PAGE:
Which is why, to get back to my original point, his defensive lapses are more tolerable and more potentially injurious to the team. You don't want the scorer you need in the game to be a defensive liability, like Michael Redd, Paul Pierce or the younger Dirk Nowitzki. McCants has good hands and good anticipation, making him a threat for steals. But his on-ball D can flag if the dribbler is persistent, and he too is too prone to make bad decisions on when to help and when to stay home, when to fight the pick and when to switch. The aggravation, as with Banks and Griffin and most of the team tonight, is you don't get the sense that they care how they are defending, that it is just something to do in a half-assed fashion before you get the ball back and show people what you can *really* do. Put simply there is no investment in defense, and that is on Casey. If you are going to insult your fan base by benching your best player (Davis's absence quite frankly doesn't bother me) then the scrubs you do toss out there better be playing, to borrow a Casey phrase, like their pants are on fire. That's not happening.

Marko Jaric. Hard to say who is helping themselves less right now, Troy Hudson for proving that either his ankles or his heart are permanently flawed, or Jaric for demonstrating that he now defends inconsistently in addition to (appropriately) having no confidence in his shot.

A pair of vets. Trenton Hassell had an atypically subpar game on defense. Mark Blount no longer surprises with his spectator's approach to that end of the court (he should bring a folding chair into the paint).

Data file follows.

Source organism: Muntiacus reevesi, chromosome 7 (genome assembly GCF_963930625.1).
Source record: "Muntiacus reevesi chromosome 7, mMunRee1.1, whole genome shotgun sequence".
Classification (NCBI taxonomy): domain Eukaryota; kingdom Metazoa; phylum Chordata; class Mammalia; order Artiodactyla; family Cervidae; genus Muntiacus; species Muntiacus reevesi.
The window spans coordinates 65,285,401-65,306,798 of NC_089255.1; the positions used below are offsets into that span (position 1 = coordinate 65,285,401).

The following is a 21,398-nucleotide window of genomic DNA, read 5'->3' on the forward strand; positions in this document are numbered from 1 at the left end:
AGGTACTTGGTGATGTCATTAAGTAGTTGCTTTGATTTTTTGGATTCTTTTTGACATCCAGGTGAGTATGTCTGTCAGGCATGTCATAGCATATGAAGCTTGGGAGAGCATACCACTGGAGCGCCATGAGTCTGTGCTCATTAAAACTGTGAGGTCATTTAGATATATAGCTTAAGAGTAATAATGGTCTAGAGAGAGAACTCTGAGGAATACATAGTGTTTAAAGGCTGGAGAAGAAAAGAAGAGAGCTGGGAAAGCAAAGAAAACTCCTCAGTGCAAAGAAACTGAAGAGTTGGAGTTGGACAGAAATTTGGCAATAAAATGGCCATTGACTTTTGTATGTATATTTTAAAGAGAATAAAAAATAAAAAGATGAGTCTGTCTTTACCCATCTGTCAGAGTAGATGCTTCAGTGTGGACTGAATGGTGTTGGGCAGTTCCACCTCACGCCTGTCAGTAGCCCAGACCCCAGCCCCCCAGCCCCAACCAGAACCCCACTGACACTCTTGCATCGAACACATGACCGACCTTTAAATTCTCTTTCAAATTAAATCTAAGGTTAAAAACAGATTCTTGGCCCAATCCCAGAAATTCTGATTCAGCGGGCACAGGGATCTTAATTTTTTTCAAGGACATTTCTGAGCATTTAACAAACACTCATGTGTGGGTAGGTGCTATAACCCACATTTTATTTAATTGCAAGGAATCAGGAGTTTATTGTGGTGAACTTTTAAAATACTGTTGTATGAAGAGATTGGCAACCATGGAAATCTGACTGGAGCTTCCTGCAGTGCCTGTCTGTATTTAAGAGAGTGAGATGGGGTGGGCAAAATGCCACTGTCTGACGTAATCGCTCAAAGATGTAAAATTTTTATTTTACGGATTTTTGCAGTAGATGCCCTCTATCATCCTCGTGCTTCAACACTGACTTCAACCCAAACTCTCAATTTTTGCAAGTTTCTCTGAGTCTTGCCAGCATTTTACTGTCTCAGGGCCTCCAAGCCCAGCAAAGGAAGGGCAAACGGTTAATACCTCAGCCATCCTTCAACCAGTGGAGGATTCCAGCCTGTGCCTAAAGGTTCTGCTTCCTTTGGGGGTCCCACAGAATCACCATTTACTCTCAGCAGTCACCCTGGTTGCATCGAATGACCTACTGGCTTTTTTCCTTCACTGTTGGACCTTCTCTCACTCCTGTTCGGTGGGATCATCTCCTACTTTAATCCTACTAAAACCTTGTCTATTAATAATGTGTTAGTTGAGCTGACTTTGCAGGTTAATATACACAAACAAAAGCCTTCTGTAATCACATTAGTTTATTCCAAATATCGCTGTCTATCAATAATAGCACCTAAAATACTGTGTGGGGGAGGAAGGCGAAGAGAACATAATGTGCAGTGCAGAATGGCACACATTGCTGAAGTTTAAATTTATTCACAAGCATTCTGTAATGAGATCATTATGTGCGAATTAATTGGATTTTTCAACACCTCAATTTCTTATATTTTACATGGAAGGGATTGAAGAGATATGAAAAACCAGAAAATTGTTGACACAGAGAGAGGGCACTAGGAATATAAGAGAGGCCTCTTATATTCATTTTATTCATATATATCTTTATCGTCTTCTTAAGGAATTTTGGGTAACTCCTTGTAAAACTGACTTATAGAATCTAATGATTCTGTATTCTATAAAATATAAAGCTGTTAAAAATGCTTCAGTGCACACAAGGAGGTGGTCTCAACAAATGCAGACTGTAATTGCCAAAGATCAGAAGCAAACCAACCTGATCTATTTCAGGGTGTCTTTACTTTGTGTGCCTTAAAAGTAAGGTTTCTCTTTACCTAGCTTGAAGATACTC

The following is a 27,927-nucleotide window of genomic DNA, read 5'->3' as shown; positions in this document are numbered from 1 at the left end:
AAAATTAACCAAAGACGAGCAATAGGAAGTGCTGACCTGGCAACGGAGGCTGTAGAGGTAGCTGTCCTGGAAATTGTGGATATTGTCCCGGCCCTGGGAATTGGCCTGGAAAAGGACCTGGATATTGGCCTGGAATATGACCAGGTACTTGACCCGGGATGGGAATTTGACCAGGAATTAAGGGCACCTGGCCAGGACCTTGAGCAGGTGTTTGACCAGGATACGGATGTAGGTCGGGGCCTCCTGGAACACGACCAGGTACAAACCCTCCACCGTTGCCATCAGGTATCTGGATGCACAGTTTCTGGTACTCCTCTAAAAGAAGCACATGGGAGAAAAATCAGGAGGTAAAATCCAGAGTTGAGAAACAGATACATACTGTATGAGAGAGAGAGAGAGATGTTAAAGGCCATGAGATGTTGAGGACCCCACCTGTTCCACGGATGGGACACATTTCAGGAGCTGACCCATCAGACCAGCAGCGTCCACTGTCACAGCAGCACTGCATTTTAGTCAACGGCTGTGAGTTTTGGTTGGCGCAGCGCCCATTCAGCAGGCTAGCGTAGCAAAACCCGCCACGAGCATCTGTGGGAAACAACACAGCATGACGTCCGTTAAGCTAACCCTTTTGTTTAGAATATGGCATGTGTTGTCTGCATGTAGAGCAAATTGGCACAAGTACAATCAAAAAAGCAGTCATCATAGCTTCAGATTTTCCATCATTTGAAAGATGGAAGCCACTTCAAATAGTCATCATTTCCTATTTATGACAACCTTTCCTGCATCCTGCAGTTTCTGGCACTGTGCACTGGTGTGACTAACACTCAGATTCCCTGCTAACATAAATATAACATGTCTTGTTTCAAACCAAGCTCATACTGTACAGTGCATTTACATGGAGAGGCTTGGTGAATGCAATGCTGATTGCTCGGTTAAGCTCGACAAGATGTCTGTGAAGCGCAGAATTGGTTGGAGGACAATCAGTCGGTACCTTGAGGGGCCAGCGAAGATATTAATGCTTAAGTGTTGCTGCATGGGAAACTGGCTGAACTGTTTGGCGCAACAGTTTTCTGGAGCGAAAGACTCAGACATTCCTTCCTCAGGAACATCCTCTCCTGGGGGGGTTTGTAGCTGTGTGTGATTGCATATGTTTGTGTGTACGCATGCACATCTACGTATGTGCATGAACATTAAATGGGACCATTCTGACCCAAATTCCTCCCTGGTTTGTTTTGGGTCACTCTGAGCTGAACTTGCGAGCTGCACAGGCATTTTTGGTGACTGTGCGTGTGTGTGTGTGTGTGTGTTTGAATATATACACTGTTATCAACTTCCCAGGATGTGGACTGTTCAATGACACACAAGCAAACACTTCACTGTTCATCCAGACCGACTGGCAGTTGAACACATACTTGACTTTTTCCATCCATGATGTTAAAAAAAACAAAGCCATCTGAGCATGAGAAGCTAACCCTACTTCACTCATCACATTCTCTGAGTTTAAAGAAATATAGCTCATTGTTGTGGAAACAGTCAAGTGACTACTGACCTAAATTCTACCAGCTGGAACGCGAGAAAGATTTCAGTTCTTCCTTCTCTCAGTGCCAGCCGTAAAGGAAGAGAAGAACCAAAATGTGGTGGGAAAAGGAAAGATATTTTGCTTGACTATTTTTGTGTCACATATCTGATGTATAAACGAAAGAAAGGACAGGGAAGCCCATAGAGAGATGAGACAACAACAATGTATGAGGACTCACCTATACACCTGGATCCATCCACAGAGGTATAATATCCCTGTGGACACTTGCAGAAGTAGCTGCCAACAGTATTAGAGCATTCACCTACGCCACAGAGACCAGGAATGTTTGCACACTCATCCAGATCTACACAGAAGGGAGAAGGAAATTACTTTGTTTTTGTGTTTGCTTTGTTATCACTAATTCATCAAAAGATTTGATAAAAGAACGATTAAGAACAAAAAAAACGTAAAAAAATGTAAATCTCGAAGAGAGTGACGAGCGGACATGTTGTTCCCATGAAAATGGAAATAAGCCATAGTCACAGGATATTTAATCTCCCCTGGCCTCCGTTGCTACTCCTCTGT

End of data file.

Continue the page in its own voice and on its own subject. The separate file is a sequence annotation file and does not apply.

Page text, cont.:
2. Kudos to Justin Reed
You can tell the people who hustled because they stood out among the Wolves tonight. Mark Madsen, Ronnie Dupree and Bracey Wright all were engaged, if not exactly artful. But Justin Reed seems to have a clue about what this extended garbage time should be all about. He's being slightly more selfish with his shot, but not so much that you'd complain, especially without KG or Davis on the floor and especially since he's hitting that J with some regularity. More to the point, his defense hasn't taken a step back. Maybe it's because he hasn't played with Garnett quite as much as the others and hasn't grown accustomed to KG covering for him. But I suspect it has more to do with his attitude. Reed isn't going to take games off--a play or two, very very rarely, but that's about it. And he's sniffing a little job security right now, if not in Minnesota, somewhere else for a million a year or so. Because right now he is earning that kind of consideration with his effort at both ends of the court. Hell, it paid off for Mad Dog to the tune of more than 2 mil per for the next 3-4 years.

3. McCants also on the shelf?
The rook sprained his ankle coming down on his opponent after making a long jumper in the fourth quarter. If he can't go, the top five scorers on this team will be Banks, Reed, Blount, Hassell, and Wright: the three Boston dudes (two of whom don't defend), the erstwhile defensive specialist, and a kid fresh from the developmental league. I don't care how much you are "building for the future." That's an abomination.